Madin Lopez Trims the Hair of One of Their Youth Clients.
Madin Lopez, a genderqueer hair stylist, gives free haircuts to gender nonconforming youth in Los Angeles.
BY LARRY BUHL
On the day before Thanksgiving, as Madin Lopez (they/them/their) introduced me to several homeless LGBTQIA youth—they asked me, “Are you a good white?”
I was thrown for a second, partly because the construct made me think of Glinda’s query of Dorothy in The Wizard of Oz, and partly because I had to wonder: Am I a good white guy?
Madin explained that it wasn’t a trick question.
“I was asking if you’re a safe person to be around my youth,” Lopez said. “It also lets trans and genderqueer and gender nonconforming people know that there are some safe people who want to help them, and some who don’t. It’s important to make that distinction.”
One simple way for genderqueer and gender nonconforming youth to feel safe is for people who meet them to ask how they identify.”
I met Lopez and about two dozen youth during a daylong retreat, Thanks-living, which was held at an art studio near Chinatown in downtown L.A.
Thanks-living—the living part is about empowerment—included lessons in sexual defense, self defense and martial arts, acupuncture (to release physical and mental trauma), and hair styling sessions with Lopez and their wife, Sabine, also a stylist. The event would end with a full thanksgiving feast.
Lopez holds retreats twice a year—the May event is called “(We Don’t Have) Mother’s Day.”
“It’s the two times a year when I have the most anxiety,” Lopez says, suggesting it’s the same for the youth as well. “If you are queer you might not have family to spend the holiday with.”
Lopez, a genderqueer hair stylist, gives free haircuts to gender nonconforming youth once every other Monday from a mobile salon—a vintage Airstream trailer parked outside the Los Angeles LGBTQ Center. It’s part of ProjectQ, a nonprofit Lopez founded six years ago.
The Airstream (or Hairstream, as Lopez calls it) toured to all of the California trans Pride events in 2017 and served more than 250 new clients. Lopez says they’ve seen around 700 clients this year.
Though no money is exchanged, there is a currency system for the haircuts. Clients are requested to answer a question on a white board. The Thanks-living day question was, ‘how do you show yourself through love?’
Lopez, who has a thriving practice as a hair stylist at Folklore Station in Echo Park, says it’s important to give back to the community. Now 31, Lopez suffered family rejection for being gender nonconforming, rejection many of their clients know all too well.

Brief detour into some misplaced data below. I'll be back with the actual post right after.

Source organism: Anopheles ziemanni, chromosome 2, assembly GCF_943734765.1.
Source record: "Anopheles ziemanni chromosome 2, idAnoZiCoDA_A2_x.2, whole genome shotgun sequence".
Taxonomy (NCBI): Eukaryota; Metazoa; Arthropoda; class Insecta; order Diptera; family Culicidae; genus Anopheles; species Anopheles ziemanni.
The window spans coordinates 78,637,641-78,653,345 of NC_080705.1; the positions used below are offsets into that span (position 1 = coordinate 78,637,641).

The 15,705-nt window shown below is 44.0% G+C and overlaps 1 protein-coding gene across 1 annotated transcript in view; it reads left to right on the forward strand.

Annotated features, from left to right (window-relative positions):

Lopez said that, while youth clients may not have a permanent home, they can have greater self-worth, and an expression of self-pride and queer visibility from a kick-ass ‘do.
Anthony Daniel (he/him/his) got a Mohawk at the Thanks-living retreat. “I trust Madin to do anything with my hair,” Daniel said. “Once, on one side of my head, I had them shave the word ‘queer.’ I wanted to wear that for the world to see who I am.”
Daniel added he has been inspired to do something for others, “the way Madin has done for me.”
Zahav (he/him/his) a 22-year-old trans man who was getting “the usual” do said that Madin had inspired him to be altruistic.
“I want to have the patience to teach younger and older generations,” Zahav said. “Right now, I’m about being visible. In the queer and trans community, we have always been there, but the media seems to forget about us.”
Lopez is making sure they’re not forgotten. Beyond cutting hair, they also mentor youth through an informal program they call Being a Queer Black Entrepreneur. “I show (youth) what could be simply by example, by living my life, happily,” Lopez said. “I show them ways they can do something with themselves without following the rules. If I can help them get a job, I do.”
Securing employment is often difficult for trans youth of color, and many spend time on the streets, at least for a while. On the streets they face a high risk of violence.
The 2016 Hate Crime Report, released last month by the Los Angeles County Commission on Human Relations found that crimes against transgender people surged percent in a year, with the vast majority being violent crimes.
Cory Klink, (they/them/theirs), founder of Bold Alchemy, a queer and trans self defense program, gave a martial arts training demonstration during Thanks-living. Klink said it’s crucial for queer and trans communities to know self defense, “so we can approach dangerous situations like us being aggressed on or our consent being violated or aggressive cops.”
Kling added that trans and genderqueer people must be able to “read” a space. “In my space where I’m walking, could there be someone behind me? Are there people to the left and right? And stay conscious and be in a space mentally to protect themselves.”
One simple way for genderqueer and gender nonconforming youth to feel safe, Lopez said, is for people who meet them to ask how they identify. “It’s appreciated when you ask someone how they identify,” Lopez said. “It’s like asking for a person’s address, so you’ll know where to meet them.”
The Airstream “Hairstream” mobile salon is definitely she, and trans, Lopez added. “She transformed from being a family outing mobile to a gender affirming salon.”